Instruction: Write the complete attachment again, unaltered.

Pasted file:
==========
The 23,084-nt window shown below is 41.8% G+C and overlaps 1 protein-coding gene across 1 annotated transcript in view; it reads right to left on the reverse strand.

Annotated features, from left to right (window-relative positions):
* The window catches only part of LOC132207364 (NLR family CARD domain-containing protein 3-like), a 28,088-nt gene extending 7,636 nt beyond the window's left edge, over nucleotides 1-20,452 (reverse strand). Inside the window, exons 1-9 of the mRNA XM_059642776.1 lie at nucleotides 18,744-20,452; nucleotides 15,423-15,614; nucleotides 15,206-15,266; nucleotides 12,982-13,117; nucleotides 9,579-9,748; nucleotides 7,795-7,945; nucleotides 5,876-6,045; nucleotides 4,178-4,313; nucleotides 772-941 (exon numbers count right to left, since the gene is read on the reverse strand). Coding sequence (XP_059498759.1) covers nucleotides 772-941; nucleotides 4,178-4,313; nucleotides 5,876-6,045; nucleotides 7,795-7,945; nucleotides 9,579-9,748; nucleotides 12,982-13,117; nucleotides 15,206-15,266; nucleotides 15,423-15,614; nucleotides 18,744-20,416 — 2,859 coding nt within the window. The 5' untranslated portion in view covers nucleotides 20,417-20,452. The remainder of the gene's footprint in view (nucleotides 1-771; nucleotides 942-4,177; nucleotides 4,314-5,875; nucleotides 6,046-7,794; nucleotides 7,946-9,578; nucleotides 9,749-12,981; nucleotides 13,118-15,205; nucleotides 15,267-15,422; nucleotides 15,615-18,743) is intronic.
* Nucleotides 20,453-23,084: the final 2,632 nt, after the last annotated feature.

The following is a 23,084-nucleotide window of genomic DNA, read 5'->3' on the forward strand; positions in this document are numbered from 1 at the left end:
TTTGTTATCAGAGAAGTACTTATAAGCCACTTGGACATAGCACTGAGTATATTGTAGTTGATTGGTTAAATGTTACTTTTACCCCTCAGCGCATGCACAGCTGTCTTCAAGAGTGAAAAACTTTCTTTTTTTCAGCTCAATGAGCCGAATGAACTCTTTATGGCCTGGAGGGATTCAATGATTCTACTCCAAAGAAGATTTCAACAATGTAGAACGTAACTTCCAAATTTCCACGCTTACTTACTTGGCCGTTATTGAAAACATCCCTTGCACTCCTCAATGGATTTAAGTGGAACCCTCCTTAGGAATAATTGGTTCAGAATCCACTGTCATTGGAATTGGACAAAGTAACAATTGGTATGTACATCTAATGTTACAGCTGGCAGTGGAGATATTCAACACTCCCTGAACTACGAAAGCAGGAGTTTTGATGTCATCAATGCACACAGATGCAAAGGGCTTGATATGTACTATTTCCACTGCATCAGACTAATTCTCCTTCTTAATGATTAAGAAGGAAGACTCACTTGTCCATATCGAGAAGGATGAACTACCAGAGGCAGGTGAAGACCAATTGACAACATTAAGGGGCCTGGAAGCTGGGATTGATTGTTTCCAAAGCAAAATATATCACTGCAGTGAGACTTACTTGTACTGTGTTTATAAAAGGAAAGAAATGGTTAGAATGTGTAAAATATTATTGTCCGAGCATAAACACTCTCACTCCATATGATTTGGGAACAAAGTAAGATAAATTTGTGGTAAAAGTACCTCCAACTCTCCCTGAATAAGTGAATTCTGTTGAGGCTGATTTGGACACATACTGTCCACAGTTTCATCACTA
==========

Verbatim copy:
The 23,084-nt window shown below is 41.8% G+C and overlaps 1 protein-coding gene across 1 annotated transcript in view; it reads right to left on the reverse strand.

Annotated features, from left to right (window-relative positions):
* The window catches only part of LOC132207364 (NLR family CARD domain-containing protein 3-like), a 28,088-nt gene extending 7,636 nt beyond the window's left edge, over nucleotides 1-20,452 (reverse strand). Inside the window, exons 1-9 of the mRNA XM_059642776.1 lie at nucleotides 18,744-20,452; nucleotides 15,423-15,614; nucleotides 15,206-15,266; nucleotides 12,982-13,117; nucleotides 9,579-9,748; nucleotides 7,795-7,945; nucleotides 5,876-6,045; nucleotides 4,178-4,313; nucleotides 772-941 (exon numbers count right to left, since the gene is read on the reverse strand). Coding sequence (XP_059498759.1) covers nucleotides 772-941; nucleotides 4,178-4,313; nucleotides 5,876-6,045; nucleotides 7,795-7,945; nucleotides 9,579-9,748; nucleotides 12,982-13,117; nucleotides 15,206-15,266; nucleotides 15,423-15,614; nucleotides 18,744-20,416 — 2,859 coding nt within the window. The 5' untranslated portion in view covers nucleotides 20,417-20,452. The remainder of the gene's footprint in view (nucleotides 1-771; nucleotides 942-4,177; nucleotides 4,314-5,875; nucleotides 6,046-7,794; nucleotides 7,946-9,578; nucleotides 9,749-12,981; nucleotides 13,118-15,205; nucleotides 15,267-15,422; nucleotides 15,615-18,743) is intronic.
* Nucleotides 20,453-23,084: the final 2,632 nt, after the last annotated feature.

The following is a 23,084-nucleotide window of genomic DNA, read 5'->3' on the forward strand; positions in this document are numbered from 1 at the left end:
TTTGTTATCAGAGAAGTACTTATAAGCCACTTGGACATAGCACTGAGTATATTGTAGTTGATTGGTTAAATGTTACTTTTACCCCTCAGCGCATGCACAGCTGTCTTCAAGAGTGAAAAACTTTCTTTTTTTCAGCTCAATGAGCCGAATGAACTCTTTATGGCCTGGAGGGATTCAATGATTCTACTCCAAAGAAGATTTCAACAATGTAGAACGTAACTTCCAAATTTCCACGCTTACTTACTTGGCCGTTATTGAAAACATCCCTTGCACTCCTCAATGGATTTAAGTGGAACCCTCCTTAGGAATAATTGGTTCAGAATCCACTGTCATTGGAATTGGACAAAGTAACAATTGGTATGTACATCTAATGTTACAGCTGGCAGTGGAGATATTCAACACTCCCTGAACTACGAAAGCAGGAGTTTTGATGTCATCAATGCACACAGATGCAAAGGGCTTGATATGTACTATTTCCACTGCATCAGACTAATTCTCCTTCTTAATGATTAAGAAGGAAGACTCACTTGTCCATATCGAGAAGGATGAACTACCAGAGGCAGGTGAAGACCAATTGACAACATTAAGGGGCCTGGAAGCTGGGATTGATTGTTTCCAAAGCAAAATATATCACTGCAGTGAGACTTACTTGTACTGTGTTTATAAAAGGAAAGAAATGGTTAGAATGTGTAAAATATTATTGTCCGAGCATAAACACTCTCACTCCATATGATTTGGGAACAAAGTAAGATAAATTTGTGGTAAAAGTACCTCCAACTCTCCCTGAATAAGTGAATTCTGTTGAGGCTGATTTGGACACATACTGTCCACAGTTTCATCACTA